WSHA’s Record

WSHA’s patient safety program started more than 10 years ago as part of the 100,000 Lives campaign. In December 2011, WSHA received the first Partnership for Patients contract; two years later, CMS upped the challenge with the Leading Edge Advanced Practice Topics (LEAPT) contract, which was received by only five other organizations in the country. Both of those contracts ended at the end of 2014.

With tremendous partnership and leadership with member hospitals, the contract was able to make dramatic changes in health care. Here are a few of the top statistics:

  • 11,700 fewer readmissions (a 27 percent reduction)
  • 3,200 fewer early deliveries (94 percent reduction)
  • 89 percent reduction in ventilator-associated pneumonia
  • 60 percent reduction in pressure ulcers
  • 53 percent reduction in hospital deaths due to sepsis.

“We’re proud of the progress we’ve seen already, but that doesn’t mean we’re satisfied with it,” said Wagner. “This is a national problem, and working on a national initiative is the best way to spread knowledge quickly across the country.”

Other Major Themes

In addition to the specific outcomes of the program, the Partnership for Patients initiative also expects that the HENs will work to address other issues in pursuit of safety across the board, including:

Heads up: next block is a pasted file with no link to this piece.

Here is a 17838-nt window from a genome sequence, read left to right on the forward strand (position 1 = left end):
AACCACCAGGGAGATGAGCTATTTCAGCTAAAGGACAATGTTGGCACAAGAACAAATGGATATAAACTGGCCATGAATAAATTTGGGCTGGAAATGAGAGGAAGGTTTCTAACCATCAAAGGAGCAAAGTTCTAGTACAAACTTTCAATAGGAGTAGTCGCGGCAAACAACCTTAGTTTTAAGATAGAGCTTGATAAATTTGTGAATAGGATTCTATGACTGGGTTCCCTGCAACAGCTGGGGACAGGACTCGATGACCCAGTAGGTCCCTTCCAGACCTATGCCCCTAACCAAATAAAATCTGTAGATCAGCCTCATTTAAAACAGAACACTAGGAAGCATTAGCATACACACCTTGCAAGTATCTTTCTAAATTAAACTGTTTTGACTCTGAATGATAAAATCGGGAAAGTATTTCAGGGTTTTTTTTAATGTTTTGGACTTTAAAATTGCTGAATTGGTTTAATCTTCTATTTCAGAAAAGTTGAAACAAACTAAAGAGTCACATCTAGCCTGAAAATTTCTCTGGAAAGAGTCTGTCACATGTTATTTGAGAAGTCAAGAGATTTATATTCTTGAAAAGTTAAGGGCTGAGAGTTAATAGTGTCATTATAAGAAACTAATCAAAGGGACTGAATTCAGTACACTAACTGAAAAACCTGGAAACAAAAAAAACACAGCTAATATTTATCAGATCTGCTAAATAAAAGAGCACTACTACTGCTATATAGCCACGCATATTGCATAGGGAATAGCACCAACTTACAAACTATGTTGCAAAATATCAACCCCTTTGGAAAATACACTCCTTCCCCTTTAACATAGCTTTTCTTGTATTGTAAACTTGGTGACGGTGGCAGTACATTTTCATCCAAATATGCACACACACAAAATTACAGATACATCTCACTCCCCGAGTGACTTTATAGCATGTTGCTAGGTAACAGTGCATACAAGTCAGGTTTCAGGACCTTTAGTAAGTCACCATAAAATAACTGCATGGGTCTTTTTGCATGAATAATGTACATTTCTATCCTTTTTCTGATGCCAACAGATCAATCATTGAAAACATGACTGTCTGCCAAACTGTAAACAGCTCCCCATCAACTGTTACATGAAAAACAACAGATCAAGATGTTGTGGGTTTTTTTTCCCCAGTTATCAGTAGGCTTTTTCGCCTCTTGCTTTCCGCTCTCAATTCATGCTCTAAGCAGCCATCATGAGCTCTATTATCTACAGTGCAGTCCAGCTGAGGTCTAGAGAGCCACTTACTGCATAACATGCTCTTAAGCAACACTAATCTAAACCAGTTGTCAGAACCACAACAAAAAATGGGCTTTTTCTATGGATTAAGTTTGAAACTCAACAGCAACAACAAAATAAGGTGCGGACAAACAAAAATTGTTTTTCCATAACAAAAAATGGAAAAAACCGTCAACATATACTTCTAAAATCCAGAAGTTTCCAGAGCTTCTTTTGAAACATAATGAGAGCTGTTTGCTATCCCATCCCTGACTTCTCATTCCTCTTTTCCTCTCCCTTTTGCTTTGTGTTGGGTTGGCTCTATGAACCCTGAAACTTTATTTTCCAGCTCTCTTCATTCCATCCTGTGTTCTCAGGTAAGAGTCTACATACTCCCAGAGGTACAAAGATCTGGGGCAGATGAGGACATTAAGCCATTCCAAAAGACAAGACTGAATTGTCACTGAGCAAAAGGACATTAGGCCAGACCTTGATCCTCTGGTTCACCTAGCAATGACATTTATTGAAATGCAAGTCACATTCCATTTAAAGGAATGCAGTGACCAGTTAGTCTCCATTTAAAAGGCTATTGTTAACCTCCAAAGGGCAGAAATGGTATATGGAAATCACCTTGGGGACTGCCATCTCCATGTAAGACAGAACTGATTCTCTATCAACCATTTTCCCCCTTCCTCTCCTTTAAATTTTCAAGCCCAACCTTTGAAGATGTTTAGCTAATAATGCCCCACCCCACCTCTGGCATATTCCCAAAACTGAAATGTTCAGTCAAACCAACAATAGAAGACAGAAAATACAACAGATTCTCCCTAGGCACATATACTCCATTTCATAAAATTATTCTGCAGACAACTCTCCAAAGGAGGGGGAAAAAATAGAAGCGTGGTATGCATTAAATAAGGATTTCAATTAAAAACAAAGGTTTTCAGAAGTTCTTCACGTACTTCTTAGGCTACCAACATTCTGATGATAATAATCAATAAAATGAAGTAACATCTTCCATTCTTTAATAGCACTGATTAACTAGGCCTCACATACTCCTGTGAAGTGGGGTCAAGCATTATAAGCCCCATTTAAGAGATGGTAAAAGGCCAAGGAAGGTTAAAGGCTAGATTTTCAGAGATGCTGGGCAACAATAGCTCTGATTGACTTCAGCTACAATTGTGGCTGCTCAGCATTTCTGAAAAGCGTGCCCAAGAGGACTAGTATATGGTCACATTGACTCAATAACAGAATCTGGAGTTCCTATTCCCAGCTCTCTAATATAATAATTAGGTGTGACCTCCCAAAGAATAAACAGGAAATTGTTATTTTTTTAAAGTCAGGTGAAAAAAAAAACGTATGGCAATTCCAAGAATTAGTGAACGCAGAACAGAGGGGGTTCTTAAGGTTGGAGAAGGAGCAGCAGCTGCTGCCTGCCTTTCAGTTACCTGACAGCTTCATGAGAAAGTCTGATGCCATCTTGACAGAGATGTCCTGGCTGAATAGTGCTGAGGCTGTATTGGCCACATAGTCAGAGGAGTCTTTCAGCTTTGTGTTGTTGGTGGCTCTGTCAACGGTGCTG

• Health care disparities
  • Patient and family engagement
  • Other topics, such as creating a culture of safety in a hospital; increasing antimicrobial stewardship and reducing undue exposure to radiation.

National Effort

WSHA is one of 17 organizations across the country to receive the contract.

From the CMS Website ( The Partnership for Patients is focused on making hospital care safer, more reliable, and less costly through the achievement of two goals:

  • Making Care Safer. Decrease preventable hospital-acquired conditions by 40% compared to 2010. Achieving this goal would mean approximately 1.8 million fewer injuries to patients.
  • Improving Care Transitions. Help patients heal without complications. Decrease preventable complications during a transition from one care setting to another so that all hospital readmissions would be reduced by 20 percent compared to 2010. Achieving this goal would mean more than 1.6 million patients will recover from illness without suffering a preventable complication requiring re-hospitalization within 30 days of discharge.

The preliminary evaluation report (PDF) and appendix (PDF) provides insights on progress towards achieving these goals, in addition to the HHS press release in December 2014.

About Washington State Hospital Association
Washington State Hospital Association represents all of Washington’s community hospitals. The association takes a major leadership role in issues that affect delivery, quality, accessibility, affordability and continuity of health care. It works to improve the health status of the residents of Washington state. WSHA is online at